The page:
Added example for Circularity
Self-contradictory statements in context
I am not sure the example given in this paragraph is actually self-contradicting. There are 2 elements required for 'society to be free', liberty should be _maximized_(made as big or great _as possible_) AND people should take responsibility for their actions.Ezetreal (talk) 18:31, 18 March 2014 (UTC)
For clarity, the scrapped example referred to above:
- Often statements can contradict themselves due to a difference in definitions while defining something. For example, the statement "A society is free if and only if liberty is maximized and people are required to take responsibility for their actions" is true or paradoxical, depending on the individual's definition of liberty. If liberty is taken to mean "the ability to exercise one's rights as provided for by the law and nature" then this is true, but if it means "the state when one is not held to nor required to perform anything against their will" then this is clearly false.
- The quote or statement "A society is free if and only if liberty is maximized and people are required to take responsibility for their actions" is awesome. Where is it from? Misty MH (talk) 06:54, 8 April 2018 (UTC)
- Just my opinion: Ideally, one used widely in the relevant literature, literally a textbook example. Other than that, editorial consensus, with a default of "none". I object to the "circular definition" example because it is directly self-referential. I daresay that circular definitions are usually considerably less painfully obvious. You'll note that the article talks about pairs of definitions, each relying on the other. I would support an illustration of this kind.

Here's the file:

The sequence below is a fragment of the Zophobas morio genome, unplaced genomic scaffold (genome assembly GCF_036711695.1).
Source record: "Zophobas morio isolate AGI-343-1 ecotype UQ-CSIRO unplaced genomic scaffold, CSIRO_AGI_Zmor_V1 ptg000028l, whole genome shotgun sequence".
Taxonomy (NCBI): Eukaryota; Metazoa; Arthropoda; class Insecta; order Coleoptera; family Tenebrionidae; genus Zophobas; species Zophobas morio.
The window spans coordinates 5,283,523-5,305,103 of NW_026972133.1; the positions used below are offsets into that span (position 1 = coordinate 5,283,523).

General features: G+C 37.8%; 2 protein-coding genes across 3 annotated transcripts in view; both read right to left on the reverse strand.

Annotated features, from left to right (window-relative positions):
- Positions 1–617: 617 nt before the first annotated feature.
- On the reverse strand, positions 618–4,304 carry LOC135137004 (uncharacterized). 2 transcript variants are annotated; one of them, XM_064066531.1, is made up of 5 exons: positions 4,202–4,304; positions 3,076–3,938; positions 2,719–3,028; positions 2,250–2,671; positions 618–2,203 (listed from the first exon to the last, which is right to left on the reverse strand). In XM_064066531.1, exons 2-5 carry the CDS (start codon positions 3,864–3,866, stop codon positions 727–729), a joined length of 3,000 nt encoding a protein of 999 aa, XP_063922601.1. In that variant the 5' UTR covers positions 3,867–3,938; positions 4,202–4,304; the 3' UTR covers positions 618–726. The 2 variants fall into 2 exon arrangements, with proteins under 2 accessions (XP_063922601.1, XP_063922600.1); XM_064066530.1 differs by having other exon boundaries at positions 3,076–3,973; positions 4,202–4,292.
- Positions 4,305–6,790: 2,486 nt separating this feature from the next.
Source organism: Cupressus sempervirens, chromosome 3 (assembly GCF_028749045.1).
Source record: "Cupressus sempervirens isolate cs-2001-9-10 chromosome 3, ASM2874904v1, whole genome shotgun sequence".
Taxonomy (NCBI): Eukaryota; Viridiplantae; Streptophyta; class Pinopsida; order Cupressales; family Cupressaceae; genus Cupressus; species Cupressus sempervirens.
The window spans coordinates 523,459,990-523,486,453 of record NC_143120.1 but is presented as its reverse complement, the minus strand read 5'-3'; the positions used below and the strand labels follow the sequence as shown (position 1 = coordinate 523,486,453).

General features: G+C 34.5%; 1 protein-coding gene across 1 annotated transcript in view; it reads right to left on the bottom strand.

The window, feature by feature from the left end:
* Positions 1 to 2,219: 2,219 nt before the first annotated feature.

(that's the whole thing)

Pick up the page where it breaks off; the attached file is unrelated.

- In general, I think the "start-class" rating for this article is rather generous. What is sorely needed is solid sources, not just two WP:SPS, one of which may at least be presumed remotely "expert" on the topic. Paradoctor (talk) 16:00, 28 August 2014 (UTC)
This section could probably be worded more carefully. I had some trouble trying to figure out what was event intended. I originally thought it referred to what the article calls "Self-contradictory requirements". At this point I 'believe' the intended meaning is "no part of the false definition is present in a correct definition, and no part of a correct definition is present in the false definition". (Although either half of that sentence is sufficient, I assume the "mutual" part of the label is intended to imply both halves.)
If my interpretation is correct, then the example is incorrect, since cows are, in fact, animals. Instead of "cows are flying animals with no legs", "cows are flying insects with no legs", or something, would be better. 188.8.131.52 (talk) 02:25, 5 March 2017 (UTC)